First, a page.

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Homeschooling debate

January 27, 2010

Homeschooling has been illegal in Germany for most of the 20th century. But a decision in the United States granting asylum to a German homeschooling couple has revived an ongoing debate on the freedom of education.

The Romeike family
The Romeike family has lived in Tennessee since 2008Image: Christina Bergmann / DW

An American judge on Tuesday granted asylum to a German couple who wanted to homeschool their children, bringing international attention to the debate in Germany over the rights of parents to freely educate their children.

The decision came from immigration judge Lawrence O. Burman in Memphis, Tennessee. Judge Burman said the German government violated Uwe and Hannelore Romeike's "basic human rights," according to the website of the Home School Legal Defense Association, a Virginia-based pro-homeschooling organization that represented the couple.

"Homeschoolers are a particular social group that the German government is trying to suppress," Burman was quoted as saying. "This family has a well-founded fear of persecution … therefore, they are eligible for asylum."

A religious family

The Romeikes moved with their five children to Tennessee in August 2008 and applied for asylum shortly thereafter.

Uwe Romeike and his wife Hannelore work with their children at home
Uwe and his wife Hannelore say German public schools cannot be neutralImage: AP

The parents identify themselves as evangelical Christians and say religion was the primary reason why they chose to homeschool their children. Hannelore Romeike said public education can never be neutral.

"During the last 10-20 years the curriculum in public schools has been more and more against Christian values," she told the Associated Press. "We communicate our values, the teachers communicate theirs, and if the kids are at school, we cannot have an influence on what they learn."

Atlanta-based German consul Lutz Goergens declined to comment directly on the Romeike case, but he pointed out that German parents can send their children to private or religious schools as an alternative to public schools.

Academic freedom

While religious homeschoolers are often covered in the media, they don't represent all German homeschooling families, said Dagmar Neubronner, a publisher and therapist in Bremen who moved her children from Germany to France to homeschool them.

Neubronner told Deutsche Welle when her children were in public schools they often complained of not having enough academic freedom and of noise and disruptions from classmates.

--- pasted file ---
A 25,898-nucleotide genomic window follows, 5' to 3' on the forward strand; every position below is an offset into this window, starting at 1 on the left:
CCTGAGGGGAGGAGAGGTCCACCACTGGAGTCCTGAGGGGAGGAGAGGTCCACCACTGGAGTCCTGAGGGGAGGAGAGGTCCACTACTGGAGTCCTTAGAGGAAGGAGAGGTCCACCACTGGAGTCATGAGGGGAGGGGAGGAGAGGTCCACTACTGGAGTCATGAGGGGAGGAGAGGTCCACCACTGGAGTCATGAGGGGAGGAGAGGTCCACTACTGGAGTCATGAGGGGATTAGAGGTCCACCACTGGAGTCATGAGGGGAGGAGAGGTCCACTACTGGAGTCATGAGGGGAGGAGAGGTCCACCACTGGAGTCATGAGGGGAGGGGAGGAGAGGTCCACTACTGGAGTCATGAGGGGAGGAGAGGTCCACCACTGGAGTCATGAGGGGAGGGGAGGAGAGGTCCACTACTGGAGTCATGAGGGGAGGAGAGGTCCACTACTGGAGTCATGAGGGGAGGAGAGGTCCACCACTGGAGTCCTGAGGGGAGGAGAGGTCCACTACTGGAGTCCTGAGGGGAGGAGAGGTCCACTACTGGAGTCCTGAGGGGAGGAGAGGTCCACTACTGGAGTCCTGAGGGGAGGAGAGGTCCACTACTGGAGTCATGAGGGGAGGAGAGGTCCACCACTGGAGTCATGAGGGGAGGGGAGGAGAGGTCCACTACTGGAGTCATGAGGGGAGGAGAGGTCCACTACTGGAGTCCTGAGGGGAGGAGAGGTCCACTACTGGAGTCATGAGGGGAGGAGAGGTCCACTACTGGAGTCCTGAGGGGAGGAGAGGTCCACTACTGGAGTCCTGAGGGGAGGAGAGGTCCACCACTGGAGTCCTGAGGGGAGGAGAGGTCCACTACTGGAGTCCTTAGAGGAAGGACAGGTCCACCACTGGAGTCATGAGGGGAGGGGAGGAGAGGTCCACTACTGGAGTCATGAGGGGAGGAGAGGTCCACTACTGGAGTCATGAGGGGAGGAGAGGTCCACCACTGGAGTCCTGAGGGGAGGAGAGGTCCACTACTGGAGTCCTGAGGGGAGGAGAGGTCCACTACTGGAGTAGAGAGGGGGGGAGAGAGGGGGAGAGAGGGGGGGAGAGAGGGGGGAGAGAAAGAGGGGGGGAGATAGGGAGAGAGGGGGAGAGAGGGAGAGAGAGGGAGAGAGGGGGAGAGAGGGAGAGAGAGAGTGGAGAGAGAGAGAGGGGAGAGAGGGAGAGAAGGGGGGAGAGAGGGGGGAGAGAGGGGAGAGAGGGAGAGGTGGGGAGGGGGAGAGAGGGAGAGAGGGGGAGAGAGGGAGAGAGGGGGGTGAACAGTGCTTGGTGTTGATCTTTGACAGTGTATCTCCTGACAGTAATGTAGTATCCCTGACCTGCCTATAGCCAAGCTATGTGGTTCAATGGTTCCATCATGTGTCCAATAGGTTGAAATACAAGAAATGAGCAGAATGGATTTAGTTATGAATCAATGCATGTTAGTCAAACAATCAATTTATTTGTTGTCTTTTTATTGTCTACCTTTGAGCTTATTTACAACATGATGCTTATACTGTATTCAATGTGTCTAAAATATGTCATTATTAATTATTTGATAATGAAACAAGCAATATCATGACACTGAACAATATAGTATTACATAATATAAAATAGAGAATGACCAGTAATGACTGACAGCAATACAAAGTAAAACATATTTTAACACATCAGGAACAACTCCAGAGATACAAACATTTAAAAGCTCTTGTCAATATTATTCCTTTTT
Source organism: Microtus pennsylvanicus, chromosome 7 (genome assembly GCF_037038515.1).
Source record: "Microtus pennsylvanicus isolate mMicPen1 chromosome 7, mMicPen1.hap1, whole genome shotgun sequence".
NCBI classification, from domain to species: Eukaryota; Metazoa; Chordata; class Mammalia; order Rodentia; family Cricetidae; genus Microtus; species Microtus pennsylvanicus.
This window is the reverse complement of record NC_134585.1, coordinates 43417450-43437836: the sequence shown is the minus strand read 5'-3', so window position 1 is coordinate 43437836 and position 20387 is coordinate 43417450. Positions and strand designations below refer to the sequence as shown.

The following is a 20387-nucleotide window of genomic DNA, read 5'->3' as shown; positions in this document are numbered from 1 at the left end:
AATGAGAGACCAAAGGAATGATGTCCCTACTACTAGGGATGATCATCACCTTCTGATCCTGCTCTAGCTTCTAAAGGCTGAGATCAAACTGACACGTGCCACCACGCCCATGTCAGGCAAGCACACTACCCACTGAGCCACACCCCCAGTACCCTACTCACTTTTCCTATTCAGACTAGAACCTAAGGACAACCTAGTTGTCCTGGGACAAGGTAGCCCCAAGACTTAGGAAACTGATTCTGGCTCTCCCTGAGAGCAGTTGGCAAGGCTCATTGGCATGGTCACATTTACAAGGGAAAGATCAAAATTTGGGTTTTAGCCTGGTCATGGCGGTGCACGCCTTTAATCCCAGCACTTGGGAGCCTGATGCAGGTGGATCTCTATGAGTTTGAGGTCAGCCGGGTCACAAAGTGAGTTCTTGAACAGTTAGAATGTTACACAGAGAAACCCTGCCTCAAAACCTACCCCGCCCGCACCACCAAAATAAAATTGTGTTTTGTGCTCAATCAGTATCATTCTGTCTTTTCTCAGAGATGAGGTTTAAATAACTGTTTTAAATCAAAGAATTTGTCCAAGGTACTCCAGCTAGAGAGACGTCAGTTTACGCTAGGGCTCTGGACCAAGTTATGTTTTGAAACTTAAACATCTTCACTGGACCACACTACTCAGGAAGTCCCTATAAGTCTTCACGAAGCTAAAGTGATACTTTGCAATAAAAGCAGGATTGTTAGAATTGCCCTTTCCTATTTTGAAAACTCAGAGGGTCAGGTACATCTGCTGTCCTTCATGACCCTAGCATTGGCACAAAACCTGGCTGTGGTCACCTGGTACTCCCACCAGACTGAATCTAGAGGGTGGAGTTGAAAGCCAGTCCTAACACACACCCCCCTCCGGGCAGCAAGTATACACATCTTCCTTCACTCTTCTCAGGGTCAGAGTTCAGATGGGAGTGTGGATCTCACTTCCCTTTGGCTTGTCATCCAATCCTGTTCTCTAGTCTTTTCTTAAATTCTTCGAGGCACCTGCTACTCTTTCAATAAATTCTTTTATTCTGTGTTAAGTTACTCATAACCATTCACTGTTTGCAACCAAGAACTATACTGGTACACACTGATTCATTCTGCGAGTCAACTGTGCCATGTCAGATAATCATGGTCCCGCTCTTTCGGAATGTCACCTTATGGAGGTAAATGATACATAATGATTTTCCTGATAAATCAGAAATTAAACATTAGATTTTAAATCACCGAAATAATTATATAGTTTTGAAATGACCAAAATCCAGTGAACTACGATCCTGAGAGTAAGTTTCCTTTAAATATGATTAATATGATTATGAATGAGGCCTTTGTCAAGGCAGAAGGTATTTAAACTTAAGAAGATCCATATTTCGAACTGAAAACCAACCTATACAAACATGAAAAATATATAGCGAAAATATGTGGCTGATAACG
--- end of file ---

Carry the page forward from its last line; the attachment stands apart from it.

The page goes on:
"Our children didn't thrive in school," she said.

The Romeike family in their home
Bruegelmann says all children should be exposed to diversity of opinionImage: Christina Bergmann

After attempting to get permission from German courts to homeschool her children, she says, she was threatened with fines and jail time. It was then that she and her husband decided to move their children to France where they could legally homeschool them.

When asked whether homeschooled children have difficulty integrating into society, Neubronner said those claims were "not proven by reality."

"Just look around to all those countries where homeschooling is permitted," she said. "You don't find a group of ex-homeschoolers who fail in life."

'Embryonic democracy'

The German laws mandating public-school attendance date back to Germany's first experiment with democracy in 1919, according to Hans Bruegelmann, an education professor at the University of Siegen.

Bruegelmann said previously private education was only available to the elite, and that the public-school mandate was a clear political choice.

"The school is an embryonic democracy and will help to integrate children and young people coming from different backgrounds into the democratic culture," he said.

Integration into democracy and learning to get along with those who hold opposing opinions are important skills that children cannot learn when homeschooled, Bruegelmann said, and that is especially true with highly religious parents.

"They should not have the right to indoctrinate their children," he said. "It's important for children, besides the experience they make at home, which is respected, to have access to other sources of understanding the world."

When asked about Germans' opinions on the public school mandate, Bruegelmann said he thought most Germans supported it.

He admitted, however, that he could not say whether that was because they truly believed in it or if it was simply what they were accustomed to.

Author: Andrew Bowen
Editor: Nancy Isenson